Chandra v Queensland Building and Construction Commission QCA 4
In disciplinary proceedings where the protection of the public is the dominant legislative purpose, a lifetime ban will be improper if a less severe order would sufficiently and appropriately achieve that purpose.
Between 1999 and 2010, Suresh Chandra (certifier) was the subject of findings of professional misconduct and unsatisfactory conduct and consequent reprimands by the Queensland Building Services Authority (QBSA).
In 2006, the certifier provided retrospective certification in his capacity as a licensed building certifier under the Building Act 1975 (Qld) for renovations carried out in 2004.
In 2009, following substantial damage caused by water ingress through the walls, which cost approximately $45,000 to repair, the subsequent purchasers of the home lodged a complaint with the QBSA.
On 4 April 2011, the QBSA determined that the certifier had engaged in professional misconduct by certifying the renovations, which involved him acting in a way which was grossly negligent and incompetent, and commenced disciplinary proceedings.
On 22 November 2013, in disciplinary proceedings before the Queensland Civil and Administrative Tribunal (QCAT), the certifier was found guilty of professional misconduct. QCAT imposed a permanent ban on him acting as a building certifier, a monetary penalty of $10,000, and ordered the certifier to pay compensation to the property owners.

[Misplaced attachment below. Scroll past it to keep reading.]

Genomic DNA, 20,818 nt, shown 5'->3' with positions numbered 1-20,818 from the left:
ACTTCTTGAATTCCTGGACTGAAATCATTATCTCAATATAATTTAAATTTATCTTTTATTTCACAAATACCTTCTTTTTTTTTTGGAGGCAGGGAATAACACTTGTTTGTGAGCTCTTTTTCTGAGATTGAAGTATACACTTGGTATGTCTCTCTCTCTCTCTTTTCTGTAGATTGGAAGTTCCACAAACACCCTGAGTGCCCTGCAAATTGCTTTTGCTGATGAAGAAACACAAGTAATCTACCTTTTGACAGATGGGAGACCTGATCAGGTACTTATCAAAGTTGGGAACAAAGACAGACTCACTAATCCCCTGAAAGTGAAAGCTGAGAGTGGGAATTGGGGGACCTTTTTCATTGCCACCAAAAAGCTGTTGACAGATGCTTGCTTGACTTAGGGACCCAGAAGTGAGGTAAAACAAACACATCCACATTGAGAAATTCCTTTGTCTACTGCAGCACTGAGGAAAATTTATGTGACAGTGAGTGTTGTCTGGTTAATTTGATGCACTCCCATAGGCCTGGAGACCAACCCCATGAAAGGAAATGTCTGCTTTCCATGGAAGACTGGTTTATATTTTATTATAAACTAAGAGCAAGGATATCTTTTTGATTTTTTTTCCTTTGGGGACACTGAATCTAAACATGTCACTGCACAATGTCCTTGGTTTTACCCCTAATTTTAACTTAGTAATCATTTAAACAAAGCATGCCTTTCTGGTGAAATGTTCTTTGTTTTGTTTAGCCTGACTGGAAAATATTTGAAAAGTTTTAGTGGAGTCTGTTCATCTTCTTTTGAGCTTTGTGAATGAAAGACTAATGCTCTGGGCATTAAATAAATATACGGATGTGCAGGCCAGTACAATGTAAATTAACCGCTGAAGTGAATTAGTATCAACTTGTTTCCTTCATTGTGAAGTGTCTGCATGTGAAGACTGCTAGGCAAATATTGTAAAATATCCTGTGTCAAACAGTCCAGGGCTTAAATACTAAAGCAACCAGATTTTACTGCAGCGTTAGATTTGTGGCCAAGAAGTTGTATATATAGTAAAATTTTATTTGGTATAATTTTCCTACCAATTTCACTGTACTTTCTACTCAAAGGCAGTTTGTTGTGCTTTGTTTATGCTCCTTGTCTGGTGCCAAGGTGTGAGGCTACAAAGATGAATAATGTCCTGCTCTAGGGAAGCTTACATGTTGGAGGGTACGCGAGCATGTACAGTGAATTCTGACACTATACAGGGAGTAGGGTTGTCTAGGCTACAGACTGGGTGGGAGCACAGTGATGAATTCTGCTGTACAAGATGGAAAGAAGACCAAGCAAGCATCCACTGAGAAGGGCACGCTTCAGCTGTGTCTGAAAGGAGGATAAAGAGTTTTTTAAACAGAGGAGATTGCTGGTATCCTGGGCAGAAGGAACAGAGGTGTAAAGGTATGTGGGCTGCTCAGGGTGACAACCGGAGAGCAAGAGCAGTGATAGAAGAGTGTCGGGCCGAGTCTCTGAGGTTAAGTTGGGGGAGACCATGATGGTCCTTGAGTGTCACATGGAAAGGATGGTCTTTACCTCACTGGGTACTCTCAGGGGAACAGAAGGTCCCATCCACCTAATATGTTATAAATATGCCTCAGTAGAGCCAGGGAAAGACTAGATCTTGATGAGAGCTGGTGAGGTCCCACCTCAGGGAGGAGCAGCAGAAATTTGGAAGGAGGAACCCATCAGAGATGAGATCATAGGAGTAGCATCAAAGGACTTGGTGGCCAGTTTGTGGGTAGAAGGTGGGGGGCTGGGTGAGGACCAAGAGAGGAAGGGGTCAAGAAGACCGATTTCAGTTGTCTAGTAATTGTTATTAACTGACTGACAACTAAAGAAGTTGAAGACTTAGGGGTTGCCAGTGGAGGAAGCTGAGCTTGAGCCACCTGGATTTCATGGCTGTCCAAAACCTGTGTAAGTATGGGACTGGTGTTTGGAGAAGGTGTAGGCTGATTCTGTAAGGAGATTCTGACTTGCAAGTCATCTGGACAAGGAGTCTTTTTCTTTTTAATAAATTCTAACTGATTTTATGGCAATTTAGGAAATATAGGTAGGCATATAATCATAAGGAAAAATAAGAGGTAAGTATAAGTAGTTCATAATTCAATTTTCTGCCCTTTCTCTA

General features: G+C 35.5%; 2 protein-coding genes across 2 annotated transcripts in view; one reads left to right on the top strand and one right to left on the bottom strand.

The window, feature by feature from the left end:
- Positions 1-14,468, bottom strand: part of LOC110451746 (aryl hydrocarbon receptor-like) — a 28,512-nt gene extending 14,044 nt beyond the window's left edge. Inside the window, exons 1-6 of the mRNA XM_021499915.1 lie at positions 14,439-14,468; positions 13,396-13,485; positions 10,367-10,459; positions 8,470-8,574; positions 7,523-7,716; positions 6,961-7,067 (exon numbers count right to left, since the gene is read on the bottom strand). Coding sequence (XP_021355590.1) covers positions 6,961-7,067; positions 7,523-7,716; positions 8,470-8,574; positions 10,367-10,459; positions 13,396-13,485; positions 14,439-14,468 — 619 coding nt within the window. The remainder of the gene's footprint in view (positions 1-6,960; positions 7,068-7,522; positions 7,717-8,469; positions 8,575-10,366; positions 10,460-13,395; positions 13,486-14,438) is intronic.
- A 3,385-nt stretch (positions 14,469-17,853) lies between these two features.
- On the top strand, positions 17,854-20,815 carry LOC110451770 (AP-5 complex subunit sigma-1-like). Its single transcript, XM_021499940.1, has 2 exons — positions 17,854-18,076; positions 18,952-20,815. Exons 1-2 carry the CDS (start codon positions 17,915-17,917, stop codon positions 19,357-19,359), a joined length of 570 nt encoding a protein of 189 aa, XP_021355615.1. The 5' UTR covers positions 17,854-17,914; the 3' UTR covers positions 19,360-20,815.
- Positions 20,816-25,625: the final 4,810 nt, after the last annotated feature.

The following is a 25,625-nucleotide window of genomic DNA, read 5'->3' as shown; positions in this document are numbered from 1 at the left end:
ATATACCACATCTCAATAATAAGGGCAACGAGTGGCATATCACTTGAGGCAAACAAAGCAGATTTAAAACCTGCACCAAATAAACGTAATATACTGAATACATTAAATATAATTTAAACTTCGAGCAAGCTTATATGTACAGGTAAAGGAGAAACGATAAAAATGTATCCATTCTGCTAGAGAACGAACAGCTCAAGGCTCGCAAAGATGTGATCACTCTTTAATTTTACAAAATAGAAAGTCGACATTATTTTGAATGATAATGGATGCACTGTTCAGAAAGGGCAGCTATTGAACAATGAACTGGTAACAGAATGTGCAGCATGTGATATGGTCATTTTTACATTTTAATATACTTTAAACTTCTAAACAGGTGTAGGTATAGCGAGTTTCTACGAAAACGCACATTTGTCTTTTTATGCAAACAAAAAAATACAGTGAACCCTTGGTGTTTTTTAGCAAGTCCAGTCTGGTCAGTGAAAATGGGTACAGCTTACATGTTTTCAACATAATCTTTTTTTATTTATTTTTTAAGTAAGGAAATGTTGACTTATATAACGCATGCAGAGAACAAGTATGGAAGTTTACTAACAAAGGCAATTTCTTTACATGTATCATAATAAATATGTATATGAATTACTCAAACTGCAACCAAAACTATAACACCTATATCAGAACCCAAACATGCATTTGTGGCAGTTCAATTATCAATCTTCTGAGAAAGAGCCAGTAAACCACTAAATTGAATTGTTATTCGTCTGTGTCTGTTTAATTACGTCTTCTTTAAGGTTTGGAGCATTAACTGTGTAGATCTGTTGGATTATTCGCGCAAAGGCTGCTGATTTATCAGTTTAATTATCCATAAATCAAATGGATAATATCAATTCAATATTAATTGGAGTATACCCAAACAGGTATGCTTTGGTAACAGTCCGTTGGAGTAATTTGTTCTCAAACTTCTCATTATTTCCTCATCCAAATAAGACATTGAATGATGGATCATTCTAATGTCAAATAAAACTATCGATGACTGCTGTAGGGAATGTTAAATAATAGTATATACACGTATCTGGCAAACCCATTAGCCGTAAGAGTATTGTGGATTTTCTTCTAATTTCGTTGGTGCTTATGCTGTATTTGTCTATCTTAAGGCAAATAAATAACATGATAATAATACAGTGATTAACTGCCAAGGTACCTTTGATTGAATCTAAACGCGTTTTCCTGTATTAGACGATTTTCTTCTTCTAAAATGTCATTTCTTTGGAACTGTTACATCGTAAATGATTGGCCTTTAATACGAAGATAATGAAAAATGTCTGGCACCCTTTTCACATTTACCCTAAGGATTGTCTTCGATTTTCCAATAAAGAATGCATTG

Upon appeal on 22 February 2016, the Appeal Tribunal of QCAT affirmed the licensing prohibition, however, set aside the pecuniary penalty.
The certifier appealed the affirmation of the licensing prohibition to the Queensland Court of Appeal, and the QBSA (now the Queensland Building and Construction Commission (QBCC) cross-appealed the setting aside of the pecuniary penalty.
Fraser JA gave the lead judgement, allowing both applications for leave to appeal and both appeals.
The court considered the purpose of disciplinary proceedings, being the protection of the public and upholding proper professional standards. The court found that the Appeal Tribunal erred in law because the dominant legislative purpose, the protection of the public, could have been assured by a less onerous order than a permanent ban. The court found that absent a finding that the certifier would likely ‘remain unfit to be licensed for the rest of his working life’, a permanent ban was unjustified.
The court set aside the decision of the Appeal Tribunal and substituted it for its own decision that the certifier should be banned from applying to the QBCC for re-registration for a further period of 5 years.
The court also held that the Appeal Tribunal erred in law by vacating the penalty, and that it served the public interest to restore it.